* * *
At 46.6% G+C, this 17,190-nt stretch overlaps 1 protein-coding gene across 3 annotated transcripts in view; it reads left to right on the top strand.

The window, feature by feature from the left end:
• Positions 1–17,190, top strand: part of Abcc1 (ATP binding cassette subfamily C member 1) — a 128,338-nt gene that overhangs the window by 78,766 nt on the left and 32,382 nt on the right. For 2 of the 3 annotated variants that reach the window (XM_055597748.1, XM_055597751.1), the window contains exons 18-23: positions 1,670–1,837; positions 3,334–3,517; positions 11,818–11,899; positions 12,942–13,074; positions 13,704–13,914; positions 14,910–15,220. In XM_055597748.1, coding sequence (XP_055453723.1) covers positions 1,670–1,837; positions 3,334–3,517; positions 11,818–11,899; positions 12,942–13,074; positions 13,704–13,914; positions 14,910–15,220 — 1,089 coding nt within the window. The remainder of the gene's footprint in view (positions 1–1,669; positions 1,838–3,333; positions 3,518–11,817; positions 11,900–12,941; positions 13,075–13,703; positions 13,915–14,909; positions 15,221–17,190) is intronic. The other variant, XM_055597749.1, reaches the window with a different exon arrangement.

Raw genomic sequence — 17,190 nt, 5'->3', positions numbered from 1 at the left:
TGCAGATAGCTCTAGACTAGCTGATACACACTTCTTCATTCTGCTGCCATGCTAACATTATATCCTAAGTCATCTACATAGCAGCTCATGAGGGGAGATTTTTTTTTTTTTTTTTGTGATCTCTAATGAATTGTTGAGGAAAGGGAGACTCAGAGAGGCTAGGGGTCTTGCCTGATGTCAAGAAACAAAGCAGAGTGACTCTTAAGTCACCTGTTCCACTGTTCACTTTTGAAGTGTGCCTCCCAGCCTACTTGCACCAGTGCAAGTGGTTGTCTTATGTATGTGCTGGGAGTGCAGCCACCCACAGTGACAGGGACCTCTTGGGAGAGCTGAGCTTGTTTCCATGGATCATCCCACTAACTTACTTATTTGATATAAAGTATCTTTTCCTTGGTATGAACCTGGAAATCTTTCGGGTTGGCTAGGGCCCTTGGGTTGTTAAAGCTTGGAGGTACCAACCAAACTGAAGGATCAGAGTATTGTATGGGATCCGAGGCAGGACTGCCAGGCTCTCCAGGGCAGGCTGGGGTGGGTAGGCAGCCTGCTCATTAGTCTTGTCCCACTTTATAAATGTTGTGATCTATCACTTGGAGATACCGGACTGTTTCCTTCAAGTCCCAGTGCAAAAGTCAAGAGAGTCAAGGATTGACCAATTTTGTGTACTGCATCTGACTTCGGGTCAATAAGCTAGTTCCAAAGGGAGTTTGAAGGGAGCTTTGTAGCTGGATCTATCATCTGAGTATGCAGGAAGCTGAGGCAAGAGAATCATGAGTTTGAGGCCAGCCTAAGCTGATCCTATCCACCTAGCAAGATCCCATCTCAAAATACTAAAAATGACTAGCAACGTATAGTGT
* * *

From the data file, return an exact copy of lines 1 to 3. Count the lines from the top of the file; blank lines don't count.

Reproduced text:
At 46.6% G+C, this 17,190-nt stretch overlaps 1 protein-coding gene across 3 annotated transcripts in view; it reads left to right on the top strand.

The window, feature by feature from the left end:
• Positions 1–17,190, top strand: part of Abcc1 (ATP binding cassette subfamily C member 1) — a 128,338-nt gene that overhangs the window by 78,766 nt on the left and 32,382 nt on the right. For 2 of the 3 annotated variants that reach the window (XM_055597748.1, XM_055597751.1), the window contains exons 18-23: positions 1,670–1,837; positions 3,334–3,517; positions 11,818–11,899; positions 12,942–13,074; positions 13,704–13,914; positions 14,910–15,220. In XM_055597748.1, coding sequence (XP_055453723.1) covers positions 1,670–1,837; positions 3,334–3,517; positions 11,818–11,899; positions 12,942–13,074; positions 13,704–13,914; positions 14,910–15,220 — 1,089 coding nt within the window. The remainder of the gene's footprint in view (positions 1–1,669; positions 1,838–3,333; positions 3,518–11,817; positions 11,900–12,941; positions 13,075–13,703; positions 13,915–14,909; positions 15,221–17,190) is intronic. The other variant, XM_055597749.1, reaches the window with a different exon arrangement.